The Seductions of Research

Having tentatively decided to do this YA novel for NaNoWriMo (I’m registered as jpmurphy, by the way if you’re looking for writing buddies) I decided that I should firm up a bit of the setting. Actual writing is not allowed until November 1st, but outlining is, and research definitely is. So I am doing both.

Originally I had wanted to place this in the 17th Century during the plague year (1665, I think it was?). But the more I thought about it, WWI seemed like a better time period: zeppelins and submarines threatened the skies and seas (the story will, I think, feature both). And of course in the intervening years there had been born one Jules Verne. I’ve added in a number of other items, including suits of armor and magic traditions from a number of cultures. Long story short: there’s a lot of reading I can do!

And that’s where things get tricky. I can read endlessly on these subjects. I have twenty browser tabs open right now on WWI U-boats alone: Starting at the left are general pages, and on toward the right I’ve narrowed my search specifically to either the UB-I, a torpedo attack boat, or the UC-II, a mine-layer, that seem to be among the smallest boats fielded by the German Imperial Navy. (Why are those things important? Well, you’ll find out later. I’m still looking for deck plans for the UB-I and UC-II, by the way…) I’ve got articles open on WWI troop recruitment, on popular music and books of the era, all sorts of interesting stuff. I could read for days and days on any of these subjects. I got some excellent advice from Dr. Doyle on becoming an instant expert, and I am putting that to good use!

… Too good, in fact. There’s a reason I went into academic research in the first place: I really enjoy learning. And there needs to come a point at which I stop reading and start writing. Fortunately for me, if I don’t start writing on Nov 1st, I don’t have much chance of getting to 50,000 words by Nov 30th. And yet that makes me nervous: I know I’m going to be getting things very wrong when I write, and so my instinct is to learn as much as I can first. I can see how this can be deadly, because there’s always one more thing to read. I have “inner editor” problems too: I am very prone to stopping cold in the middle of a sentence to come up with the right word/concept or to check a fact. That can be lethal, it can stop me for days sometimes. I’ve recently come upon good advice for dealing with this problem that I look forward to trying, but so far my perfectionist streak has been problematic.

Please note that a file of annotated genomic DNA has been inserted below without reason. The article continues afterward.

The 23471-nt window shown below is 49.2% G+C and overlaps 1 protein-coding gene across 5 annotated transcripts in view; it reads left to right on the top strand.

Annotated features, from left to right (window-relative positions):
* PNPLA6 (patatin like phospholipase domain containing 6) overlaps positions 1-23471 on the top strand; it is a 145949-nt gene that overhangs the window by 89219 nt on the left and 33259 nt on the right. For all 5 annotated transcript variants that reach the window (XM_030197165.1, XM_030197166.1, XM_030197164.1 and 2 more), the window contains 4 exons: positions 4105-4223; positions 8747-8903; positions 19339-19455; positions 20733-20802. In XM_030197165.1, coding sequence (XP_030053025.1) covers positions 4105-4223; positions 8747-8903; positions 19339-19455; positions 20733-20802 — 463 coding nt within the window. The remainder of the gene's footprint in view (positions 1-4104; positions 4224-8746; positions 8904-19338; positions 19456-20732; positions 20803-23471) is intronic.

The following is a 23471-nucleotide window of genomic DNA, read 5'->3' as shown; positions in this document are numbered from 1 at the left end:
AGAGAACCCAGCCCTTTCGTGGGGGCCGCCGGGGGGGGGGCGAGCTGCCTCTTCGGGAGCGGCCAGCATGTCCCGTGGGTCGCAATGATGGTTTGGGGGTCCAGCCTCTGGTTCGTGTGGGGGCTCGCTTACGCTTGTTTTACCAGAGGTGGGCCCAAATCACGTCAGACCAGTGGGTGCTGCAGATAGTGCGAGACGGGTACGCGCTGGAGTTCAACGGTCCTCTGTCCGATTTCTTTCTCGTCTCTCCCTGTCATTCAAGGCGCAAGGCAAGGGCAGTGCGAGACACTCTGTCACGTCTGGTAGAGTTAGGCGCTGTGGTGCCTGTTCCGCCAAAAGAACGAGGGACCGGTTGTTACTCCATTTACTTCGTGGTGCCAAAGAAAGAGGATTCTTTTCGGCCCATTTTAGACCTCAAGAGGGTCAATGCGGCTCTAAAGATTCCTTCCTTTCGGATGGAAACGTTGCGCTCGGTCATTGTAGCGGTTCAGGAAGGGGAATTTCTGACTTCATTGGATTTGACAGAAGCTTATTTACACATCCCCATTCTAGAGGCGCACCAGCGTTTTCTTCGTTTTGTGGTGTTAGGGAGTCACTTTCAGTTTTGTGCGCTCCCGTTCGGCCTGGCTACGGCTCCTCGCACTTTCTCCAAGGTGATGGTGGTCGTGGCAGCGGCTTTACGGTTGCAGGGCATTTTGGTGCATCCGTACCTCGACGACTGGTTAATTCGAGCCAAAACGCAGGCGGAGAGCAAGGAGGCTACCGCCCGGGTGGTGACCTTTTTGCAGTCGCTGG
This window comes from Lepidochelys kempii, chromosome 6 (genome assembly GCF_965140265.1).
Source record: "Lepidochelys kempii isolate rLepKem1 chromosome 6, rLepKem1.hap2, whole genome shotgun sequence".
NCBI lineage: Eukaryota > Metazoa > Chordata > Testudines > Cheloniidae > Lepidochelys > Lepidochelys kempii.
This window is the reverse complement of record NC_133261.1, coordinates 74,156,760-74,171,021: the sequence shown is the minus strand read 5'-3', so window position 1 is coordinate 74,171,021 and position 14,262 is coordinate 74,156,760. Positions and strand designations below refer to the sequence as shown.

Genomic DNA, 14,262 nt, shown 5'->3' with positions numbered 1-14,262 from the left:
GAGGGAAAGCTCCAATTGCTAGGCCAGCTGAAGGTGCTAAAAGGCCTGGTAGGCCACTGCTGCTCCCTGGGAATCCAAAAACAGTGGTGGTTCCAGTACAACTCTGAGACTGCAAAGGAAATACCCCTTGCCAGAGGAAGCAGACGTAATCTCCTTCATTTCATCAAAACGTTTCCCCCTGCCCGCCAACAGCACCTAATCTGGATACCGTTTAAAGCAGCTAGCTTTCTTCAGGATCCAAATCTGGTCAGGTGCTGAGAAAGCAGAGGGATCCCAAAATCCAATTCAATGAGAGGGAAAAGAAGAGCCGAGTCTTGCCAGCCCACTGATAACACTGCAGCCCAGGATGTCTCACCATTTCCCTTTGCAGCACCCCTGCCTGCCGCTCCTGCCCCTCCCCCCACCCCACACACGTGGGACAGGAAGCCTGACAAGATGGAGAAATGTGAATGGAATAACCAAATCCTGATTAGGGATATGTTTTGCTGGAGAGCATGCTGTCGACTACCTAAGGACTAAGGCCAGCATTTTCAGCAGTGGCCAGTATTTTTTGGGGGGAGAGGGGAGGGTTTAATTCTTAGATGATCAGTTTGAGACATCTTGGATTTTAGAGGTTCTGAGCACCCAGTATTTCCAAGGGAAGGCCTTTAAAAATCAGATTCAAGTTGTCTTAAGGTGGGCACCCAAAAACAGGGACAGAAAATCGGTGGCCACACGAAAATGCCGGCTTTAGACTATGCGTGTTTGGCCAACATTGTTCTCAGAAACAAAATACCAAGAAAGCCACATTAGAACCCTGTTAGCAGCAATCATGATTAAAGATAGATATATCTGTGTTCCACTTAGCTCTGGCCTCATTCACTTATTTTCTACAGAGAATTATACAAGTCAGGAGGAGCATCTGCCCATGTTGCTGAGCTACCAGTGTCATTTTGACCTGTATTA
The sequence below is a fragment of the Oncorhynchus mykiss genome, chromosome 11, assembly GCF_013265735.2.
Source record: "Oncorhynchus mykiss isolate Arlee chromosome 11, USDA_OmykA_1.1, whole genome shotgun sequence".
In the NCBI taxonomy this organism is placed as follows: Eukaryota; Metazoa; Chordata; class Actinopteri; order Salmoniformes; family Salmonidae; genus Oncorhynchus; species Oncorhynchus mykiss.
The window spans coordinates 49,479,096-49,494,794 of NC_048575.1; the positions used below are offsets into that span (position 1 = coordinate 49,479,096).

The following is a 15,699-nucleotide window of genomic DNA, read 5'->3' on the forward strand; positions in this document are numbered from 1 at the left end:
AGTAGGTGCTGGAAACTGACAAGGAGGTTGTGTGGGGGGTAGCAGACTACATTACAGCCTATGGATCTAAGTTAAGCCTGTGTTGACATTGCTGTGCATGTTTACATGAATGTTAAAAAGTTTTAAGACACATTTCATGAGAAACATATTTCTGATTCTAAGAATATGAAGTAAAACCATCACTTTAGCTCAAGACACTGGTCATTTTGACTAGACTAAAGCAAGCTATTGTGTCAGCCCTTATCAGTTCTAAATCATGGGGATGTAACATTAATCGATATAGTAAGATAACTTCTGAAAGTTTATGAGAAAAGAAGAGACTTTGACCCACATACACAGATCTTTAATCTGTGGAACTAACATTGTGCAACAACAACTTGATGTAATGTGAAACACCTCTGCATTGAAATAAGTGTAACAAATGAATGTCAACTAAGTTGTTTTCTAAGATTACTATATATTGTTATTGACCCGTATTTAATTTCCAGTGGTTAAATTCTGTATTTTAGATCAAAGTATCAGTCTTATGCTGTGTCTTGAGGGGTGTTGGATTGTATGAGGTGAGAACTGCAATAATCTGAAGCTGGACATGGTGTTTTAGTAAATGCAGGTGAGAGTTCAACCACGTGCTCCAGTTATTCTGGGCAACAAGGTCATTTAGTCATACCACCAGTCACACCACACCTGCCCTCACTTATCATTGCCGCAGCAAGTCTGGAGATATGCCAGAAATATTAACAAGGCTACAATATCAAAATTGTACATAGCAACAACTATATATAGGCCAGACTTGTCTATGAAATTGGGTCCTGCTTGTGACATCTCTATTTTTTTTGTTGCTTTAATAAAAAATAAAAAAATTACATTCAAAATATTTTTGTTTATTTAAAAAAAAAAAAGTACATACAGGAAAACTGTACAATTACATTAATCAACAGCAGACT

But I am coming around to finally accepting the other big piece of advice I’ve been receiving: write the first draft with some basic knowledge but not too much more. Plan on fact-checking before and during the production of a second draft. Most of what I consider crucial knowledge probably isn’t, after all, and I can bend and twist the plot after the fact to match the facts without breaking too much. This kills me: my main piece of writing before this was my PhD thesis, which is not the sort of document that can be (or maybe I should say, should be) written in this matter. It just feels wrong, you know? And yet, this is fiction. The basic plot does not depend on any one fact, and when push comes to shove, any detail can be changed to reflect reality.

But I’m also finding that reality will often meet me partway. For example, I mentioned above that the plot required a fairly small submarine to have been scuttled off the coast of England. Well, most U-boats were pretty big, but after some digging I found two classes that each had a crew of 14. The UC-II looked promising, but was a little too big. The UB-I, however, looks almost perfect at a mere ~75 feet long. It was mostly used in the Mediterranean, but there was a flotilla off the coast of Flanders. And hey… a couple of them were lost at sea and have not been found. As long as I’m vague enough (oh gosh, there are barnacles obscuring the designation. What a shame) it can be entirely reasonable for one of these subs to have wandered out where I need it to be 🙂

Now, this I found in advance, but I had already mapped out that part of the plot. If I had written the novel all the way through, I could have come back and revised just a little to make the story fit the facts on the ground. This, I need to remember in November.

How about the rest of you? How much research do you do before writing? If you’re not writing things that need to reflect history or technology, how much world-building do you do in general ahead of time? How comfortable are you just “winging it” and coming back to fix it later?

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